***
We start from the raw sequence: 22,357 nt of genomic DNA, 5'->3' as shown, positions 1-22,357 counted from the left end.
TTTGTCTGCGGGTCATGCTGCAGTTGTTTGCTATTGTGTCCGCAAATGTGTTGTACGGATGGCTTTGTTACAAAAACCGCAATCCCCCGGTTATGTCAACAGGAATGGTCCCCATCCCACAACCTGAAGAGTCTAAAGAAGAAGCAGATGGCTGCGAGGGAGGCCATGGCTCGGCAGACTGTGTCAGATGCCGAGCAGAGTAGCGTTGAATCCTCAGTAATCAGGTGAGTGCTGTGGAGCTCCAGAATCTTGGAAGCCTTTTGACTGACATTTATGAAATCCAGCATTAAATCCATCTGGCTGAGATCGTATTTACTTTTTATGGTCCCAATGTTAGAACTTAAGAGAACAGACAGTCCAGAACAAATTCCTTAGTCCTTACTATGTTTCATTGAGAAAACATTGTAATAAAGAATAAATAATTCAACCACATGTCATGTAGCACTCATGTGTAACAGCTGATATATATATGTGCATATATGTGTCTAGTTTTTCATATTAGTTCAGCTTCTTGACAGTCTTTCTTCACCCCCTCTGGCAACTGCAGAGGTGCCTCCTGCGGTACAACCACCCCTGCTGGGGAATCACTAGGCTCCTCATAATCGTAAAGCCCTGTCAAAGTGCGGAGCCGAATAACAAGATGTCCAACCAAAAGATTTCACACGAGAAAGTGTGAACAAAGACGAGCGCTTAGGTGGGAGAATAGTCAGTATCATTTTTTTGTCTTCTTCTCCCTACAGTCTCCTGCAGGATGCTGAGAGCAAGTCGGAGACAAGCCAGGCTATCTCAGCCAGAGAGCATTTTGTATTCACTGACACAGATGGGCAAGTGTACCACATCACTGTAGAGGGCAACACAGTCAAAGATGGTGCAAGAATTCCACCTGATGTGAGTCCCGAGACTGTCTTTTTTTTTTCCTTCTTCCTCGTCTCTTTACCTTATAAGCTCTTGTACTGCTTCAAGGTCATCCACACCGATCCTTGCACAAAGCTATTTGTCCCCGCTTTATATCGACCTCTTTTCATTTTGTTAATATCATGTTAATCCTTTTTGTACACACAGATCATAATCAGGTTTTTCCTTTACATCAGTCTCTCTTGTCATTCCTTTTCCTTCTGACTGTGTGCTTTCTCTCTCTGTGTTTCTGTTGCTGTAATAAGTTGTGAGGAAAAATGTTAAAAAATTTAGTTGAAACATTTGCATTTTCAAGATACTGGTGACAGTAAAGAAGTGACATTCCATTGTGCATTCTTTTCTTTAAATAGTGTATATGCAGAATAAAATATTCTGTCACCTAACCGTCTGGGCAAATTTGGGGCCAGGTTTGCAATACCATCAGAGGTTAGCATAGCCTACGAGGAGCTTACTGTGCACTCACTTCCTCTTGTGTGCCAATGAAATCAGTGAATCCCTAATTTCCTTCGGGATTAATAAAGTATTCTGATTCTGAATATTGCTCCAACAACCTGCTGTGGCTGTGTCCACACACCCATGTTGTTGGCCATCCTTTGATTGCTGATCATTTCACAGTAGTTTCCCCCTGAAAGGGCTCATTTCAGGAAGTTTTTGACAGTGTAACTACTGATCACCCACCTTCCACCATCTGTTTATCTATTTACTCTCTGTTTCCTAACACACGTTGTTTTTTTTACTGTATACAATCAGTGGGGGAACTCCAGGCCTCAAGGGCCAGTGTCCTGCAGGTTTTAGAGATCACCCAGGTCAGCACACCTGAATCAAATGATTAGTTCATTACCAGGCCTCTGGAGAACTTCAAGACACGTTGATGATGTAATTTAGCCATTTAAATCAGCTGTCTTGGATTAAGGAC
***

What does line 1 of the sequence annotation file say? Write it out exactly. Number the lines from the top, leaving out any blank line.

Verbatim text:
We start from the raw sequence: 22,357 nt of genomic DNA, 5'->3' as shown, positions 1-22,357 counted from the left end.